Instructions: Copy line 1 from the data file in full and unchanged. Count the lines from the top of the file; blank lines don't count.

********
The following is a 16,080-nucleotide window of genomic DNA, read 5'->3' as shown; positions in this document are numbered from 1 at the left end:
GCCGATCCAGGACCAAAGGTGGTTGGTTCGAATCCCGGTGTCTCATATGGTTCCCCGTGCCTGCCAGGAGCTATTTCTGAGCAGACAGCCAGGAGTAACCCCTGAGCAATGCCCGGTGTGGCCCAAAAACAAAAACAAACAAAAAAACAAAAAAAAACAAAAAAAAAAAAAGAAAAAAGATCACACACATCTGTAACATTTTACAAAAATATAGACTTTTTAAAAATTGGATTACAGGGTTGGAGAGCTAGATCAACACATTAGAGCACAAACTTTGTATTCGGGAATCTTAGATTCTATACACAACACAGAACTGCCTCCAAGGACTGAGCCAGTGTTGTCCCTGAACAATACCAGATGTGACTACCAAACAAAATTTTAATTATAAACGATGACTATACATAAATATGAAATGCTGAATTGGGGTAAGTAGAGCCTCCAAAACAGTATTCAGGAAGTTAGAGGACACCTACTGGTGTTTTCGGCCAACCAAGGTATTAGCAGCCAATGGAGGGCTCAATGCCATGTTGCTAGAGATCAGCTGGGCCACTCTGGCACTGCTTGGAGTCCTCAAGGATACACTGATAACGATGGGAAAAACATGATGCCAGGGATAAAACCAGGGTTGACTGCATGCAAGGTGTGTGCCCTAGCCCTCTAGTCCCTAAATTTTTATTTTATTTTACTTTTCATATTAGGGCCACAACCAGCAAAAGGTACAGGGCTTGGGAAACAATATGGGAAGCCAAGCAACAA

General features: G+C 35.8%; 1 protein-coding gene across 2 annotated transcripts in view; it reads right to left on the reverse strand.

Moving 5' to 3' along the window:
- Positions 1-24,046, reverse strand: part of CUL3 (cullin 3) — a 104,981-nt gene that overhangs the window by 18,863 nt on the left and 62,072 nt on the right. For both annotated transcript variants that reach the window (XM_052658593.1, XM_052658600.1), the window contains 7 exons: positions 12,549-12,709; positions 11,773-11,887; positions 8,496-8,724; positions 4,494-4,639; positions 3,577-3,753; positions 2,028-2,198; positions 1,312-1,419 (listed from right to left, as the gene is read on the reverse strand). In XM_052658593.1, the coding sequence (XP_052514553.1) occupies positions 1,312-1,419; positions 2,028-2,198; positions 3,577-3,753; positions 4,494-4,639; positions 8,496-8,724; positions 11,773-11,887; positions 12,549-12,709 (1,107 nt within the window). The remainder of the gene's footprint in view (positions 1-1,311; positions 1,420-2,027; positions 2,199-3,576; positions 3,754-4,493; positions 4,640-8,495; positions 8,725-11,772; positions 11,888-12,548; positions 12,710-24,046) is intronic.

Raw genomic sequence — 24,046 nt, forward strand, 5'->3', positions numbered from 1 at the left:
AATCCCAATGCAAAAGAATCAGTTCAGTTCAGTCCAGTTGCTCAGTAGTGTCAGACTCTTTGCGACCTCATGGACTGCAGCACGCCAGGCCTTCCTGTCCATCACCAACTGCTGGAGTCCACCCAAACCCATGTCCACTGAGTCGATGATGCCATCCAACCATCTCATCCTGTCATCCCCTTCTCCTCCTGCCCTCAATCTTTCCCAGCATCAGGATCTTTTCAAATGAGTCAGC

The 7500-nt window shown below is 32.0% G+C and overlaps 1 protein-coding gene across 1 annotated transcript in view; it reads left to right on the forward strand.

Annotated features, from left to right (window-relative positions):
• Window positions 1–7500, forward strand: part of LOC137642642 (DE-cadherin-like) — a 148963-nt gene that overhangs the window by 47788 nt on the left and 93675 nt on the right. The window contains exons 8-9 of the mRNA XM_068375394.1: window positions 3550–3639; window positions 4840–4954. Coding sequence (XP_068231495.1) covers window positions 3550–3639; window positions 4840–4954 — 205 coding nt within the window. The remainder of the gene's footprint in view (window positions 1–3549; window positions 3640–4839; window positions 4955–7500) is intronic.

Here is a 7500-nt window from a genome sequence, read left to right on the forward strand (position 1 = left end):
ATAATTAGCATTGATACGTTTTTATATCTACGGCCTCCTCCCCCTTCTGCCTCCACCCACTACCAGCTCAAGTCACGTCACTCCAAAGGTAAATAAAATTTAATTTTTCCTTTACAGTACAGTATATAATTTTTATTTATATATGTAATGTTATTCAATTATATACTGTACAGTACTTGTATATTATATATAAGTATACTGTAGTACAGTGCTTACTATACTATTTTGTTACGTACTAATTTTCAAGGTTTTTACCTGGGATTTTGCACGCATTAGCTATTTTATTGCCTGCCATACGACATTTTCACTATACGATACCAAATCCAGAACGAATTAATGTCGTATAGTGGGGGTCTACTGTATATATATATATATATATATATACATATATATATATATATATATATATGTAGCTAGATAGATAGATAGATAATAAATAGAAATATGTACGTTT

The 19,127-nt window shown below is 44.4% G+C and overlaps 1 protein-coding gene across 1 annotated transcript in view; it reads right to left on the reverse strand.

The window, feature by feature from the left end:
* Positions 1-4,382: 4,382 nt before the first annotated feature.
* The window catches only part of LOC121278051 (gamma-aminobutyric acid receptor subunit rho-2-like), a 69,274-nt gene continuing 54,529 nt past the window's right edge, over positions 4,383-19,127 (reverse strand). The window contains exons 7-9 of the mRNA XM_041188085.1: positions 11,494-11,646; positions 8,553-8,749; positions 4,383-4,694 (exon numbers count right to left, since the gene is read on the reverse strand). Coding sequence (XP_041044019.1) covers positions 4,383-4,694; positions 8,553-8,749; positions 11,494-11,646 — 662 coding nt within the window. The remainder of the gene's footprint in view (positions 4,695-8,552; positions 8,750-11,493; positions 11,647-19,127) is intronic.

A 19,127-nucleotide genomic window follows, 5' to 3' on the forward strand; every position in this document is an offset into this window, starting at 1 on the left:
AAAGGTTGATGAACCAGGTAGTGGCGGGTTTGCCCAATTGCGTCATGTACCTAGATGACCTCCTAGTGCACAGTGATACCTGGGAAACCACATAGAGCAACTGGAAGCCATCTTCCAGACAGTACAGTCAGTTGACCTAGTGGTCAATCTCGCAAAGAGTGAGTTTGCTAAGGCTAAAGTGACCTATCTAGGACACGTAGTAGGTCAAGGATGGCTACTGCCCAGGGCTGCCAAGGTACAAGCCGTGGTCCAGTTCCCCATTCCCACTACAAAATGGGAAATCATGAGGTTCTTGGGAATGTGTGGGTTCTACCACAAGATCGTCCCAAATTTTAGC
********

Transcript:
The following is a 16,080-nucleotide window of genomic DNA, read 5'->3' as shown; positions in this document are numbered from 1 at the left end: